p. 519 - Tripping the Rift Season One 2-Disc DVD Set: no one actually likes this show, do they?
p. 520 - Dungeons & Dragons 2: The Elemental Might DVD:
"When the evil sorcerer Damodar braves a perilous whirlwind vortex to steal the elemental black orb, he declares a sinister plan of vengeance against the kingdom of Ismir. Berek, a decorated warrior, and Melora, an amateur sorceress join four other heroes to battle against Damodar's growing army of gruesome creatures and prevent him from summoning the sleeping black dragon whose omnipotent evil powers could lay waste to the entire kingdom!"
Based on the John Irving novel.
If you've read this far, you deserve a prize...and that prize is a Super Chicken fan site. Thanks to The Comic Treadmill for pointing it out!
Wednesday, August 24, 2005
It's no fun to do the weblogging thing when you're sick, especially if you've got a full day of work ahead of you as well. Feh, sez I.
However, I do want to make a mention of today's new Boom Studios release What Were They Thinking?! -- a comic where Keith Giffen and Mike Leib basically take some old war comics drawn by Wally Wood and rewrite them with humorous, irreverent dialogue. I'm not entirely sure if I'd want to read something like this on a regular basis, but, hey, it's good for a laugh or two. Some of the humor is pretty crass and tasteless, but I like crass and tasteless, so that's fine with me.
If you're just interested in seeing some vintage Wally Wood art, I should note that the reproduction isn't bad, considering they shot from the printed pages (yellowing borders and all). I wish more straight reprint books would do this...I really like how it looks, seeing the pages as they originally appeared all those years ago.
Another comic I want to mention (since I've been owing these good folks a review for like three weeks now) is Sara Ryan and Steve Leiber's Flytrap Episode One: Juggling Act, a short comics digest introducing us to Maddy and her busy, complicated life...the "juggling act" of the title. Her boyfriend's trying to make it in a band, her mom is badgering her on the phone, her office work is overwhelming, her car gets towed...it's just one thing on top of another, and Ryan and Leiber do an excellent job conveying Maddy's frustration and the hectic confusion of her day. This is basically an introductory chapter to an ongoing story, as Maddy is thrust out of her normal busy life into a surprising new direction. It's only fourteen pages long, but it's a packed fourteen pages, and it feels like it delivers more content than any standard-sized four color comic. I want to see what happens next, so everyone order a copy (only $2.00 domestic, including shipping...they take the PayPal) and give them incentive to keep producing.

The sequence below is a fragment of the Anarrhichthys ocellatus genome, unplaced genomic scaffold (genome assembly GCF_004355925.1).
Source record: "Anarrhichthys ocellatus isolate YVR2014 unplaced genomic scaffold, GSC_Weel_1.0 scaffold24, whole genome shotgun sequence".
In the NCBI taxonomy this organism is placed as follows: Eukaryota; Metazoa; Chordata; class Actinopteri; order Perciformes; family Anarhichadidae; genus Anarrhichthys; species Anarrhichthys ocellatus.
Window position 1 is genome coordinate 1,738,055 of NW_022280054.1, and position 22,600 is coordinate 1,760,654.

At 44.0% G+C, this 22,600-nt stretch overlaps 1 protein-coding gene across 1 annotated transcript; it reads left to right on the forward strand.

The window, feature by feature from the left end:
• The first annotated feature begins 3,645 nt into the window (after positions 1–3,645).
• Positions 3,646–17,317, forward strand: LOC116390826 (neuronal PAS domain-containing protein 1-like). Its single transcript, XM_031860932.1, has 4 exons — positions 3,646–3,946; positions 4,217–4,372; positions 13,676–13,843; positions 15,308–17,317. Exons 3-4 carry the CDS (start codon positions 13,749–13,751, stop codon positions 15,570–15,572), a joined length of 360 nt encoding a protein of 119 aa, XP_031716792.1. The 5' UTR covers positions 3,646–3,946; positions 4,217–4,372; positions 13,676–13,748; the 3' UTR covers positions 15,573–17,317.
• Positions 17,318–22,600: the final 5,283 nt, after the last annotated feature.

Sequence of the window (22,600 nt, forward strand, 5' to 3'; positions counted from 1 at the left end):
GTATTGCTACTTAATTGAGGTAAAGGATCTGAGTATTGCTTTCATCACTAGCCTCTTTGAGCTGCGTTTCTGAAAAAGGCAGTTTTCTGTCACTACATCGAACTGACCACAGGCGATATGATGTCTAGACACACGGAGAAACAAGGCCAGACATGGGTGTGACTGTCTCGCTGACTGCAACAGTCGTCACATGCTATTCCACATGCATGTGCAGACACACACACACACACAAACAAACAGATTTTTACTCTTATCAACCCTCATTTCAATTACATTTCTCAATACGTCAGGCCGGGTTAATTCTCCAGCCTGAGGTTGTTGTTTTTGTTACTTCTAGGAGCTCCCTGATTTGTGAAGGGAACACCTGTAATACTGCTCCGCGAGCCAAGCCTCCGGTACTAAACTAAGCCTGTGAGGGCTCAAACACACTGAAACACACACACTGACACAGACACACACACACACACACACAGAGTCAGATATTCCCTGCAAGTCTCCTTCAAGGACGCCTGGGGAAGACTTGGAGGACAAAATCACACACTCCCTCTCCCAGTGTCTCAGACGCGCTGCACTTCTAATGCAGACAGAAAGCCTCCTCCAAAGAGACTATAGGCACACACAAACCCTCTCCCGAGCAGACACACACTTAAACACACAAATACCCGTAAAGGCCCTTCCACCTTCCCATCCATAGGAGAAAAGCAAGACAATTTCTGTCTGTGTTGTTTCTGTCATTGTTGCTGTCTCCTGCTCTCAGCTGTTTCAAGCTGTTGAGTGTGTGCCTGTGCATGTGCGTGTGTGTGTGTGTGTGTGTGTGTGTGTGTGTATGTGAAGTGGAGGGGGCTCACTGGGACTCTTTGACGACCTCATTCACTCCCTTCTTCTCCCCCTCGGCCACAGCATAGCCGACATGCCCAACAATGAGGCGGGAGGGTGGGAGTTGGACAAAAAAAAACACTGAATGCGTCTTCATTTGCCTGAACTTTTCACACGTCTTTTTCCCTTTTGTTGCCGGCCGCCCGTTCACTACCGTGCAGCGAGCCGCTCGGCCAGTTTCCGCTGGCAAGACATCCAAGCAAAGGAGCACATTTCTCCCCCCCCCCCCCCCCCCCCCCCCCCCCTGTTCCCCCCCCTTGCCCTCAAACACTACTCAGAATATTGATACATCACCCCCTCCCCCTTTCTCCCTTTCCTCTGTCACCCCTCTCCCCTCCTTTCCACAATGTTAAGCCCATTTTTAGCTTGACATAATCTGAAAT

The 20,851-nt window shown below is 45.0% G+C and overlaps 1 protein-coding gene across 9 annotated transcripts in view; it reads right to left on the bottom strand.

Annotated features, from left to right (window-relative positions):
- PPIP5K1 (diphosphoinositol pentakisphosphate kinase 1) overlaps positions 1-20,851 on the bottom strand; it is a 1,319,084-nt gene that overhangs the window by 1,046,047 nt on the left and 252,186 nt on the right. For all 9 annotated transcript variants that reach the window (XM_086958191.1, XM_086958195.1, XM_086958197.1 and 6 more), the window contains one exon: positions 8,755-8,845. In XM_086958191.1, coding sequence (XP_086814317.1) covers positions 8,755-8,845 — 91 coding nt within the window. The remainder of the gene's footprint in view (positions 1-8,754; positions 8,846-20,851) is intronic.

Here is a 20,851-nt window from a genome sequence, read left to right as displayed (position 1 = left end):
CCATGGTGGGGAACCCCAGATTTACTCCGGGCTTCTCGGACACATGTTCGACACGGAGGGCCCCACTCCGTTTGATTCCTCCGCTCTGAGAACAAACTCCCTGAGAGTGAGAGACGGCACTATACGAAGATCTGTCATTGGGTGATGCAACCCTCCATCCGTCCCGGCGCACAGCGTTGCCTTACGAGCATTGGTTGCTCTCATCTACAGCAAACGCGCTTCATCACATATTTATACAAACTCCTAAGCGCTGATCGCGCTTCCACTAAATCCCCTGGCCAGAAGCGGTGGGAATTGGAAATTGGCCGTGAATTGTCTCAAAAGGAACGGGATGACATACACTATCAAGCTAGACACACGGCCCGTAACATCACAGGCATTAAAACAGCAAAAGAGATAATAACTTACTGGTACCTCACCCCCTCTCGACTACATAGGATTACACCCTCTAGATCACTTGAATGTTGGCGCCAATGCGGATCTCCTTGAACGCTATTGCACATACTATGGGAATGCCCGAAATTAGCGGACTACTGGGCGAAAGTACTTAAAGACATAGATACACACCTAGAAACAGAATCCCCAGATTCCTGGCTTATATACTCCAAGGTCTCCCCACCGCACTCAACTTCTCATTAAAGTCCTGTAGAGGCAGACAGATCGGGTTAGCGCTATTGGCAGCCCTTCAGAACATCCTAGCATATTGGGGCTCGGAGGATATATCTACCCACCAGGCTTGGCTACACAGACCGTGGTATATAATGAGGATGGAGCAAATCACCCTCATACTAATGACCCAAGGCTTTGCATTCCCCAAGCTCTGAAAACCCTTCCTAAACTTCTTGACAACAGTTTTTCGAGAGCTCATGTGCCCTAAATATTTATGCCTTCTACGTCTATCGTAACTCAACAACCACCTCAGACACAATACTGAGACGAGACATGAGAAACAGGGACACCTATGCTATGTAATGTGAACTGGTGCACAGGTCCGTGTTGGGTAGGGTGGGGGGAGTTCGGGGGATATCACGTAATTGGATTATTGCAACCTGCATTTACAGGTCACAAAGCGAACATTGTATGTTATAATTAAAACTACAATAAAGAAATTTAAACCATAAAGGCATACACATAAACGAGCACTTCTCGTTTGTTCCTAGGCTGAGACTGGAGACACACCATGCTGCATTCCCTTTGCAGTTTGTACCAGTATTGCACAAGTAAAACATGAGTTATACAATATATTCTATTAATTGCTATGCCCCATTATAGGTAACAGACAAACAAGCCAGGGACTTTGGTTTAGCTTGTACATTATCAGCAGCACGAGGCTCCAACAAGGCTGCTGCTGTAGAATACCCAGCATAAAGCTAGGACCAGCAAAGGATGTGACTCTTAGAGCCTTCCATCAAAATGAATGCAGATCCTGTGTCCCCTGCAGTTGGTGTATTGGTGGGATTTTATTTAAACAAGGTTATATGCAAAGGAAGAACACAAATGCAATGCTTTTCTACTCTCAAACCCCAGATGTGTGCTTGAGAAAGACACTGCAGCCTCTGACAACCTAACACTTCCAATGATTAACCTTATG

Tuesday, August 23, 2005
I don't know what this has to do with the Scottish Open Volleyball Tournament, but there it is anyway.
Okay, okay, making with the clicky-clicky reveals that it's a costumed volleyball team named...well, go see for yourself. Alas, the only award they won at this tourney was "Best Dressed Team" which I guess isn't so bad.
So pal Dorian posted this dopey Birds of Prey panel, where a gun that was used in a crime was disposed of by one of our heroes by tossing it into a sewer drain and not, say, giving it to the police or anything.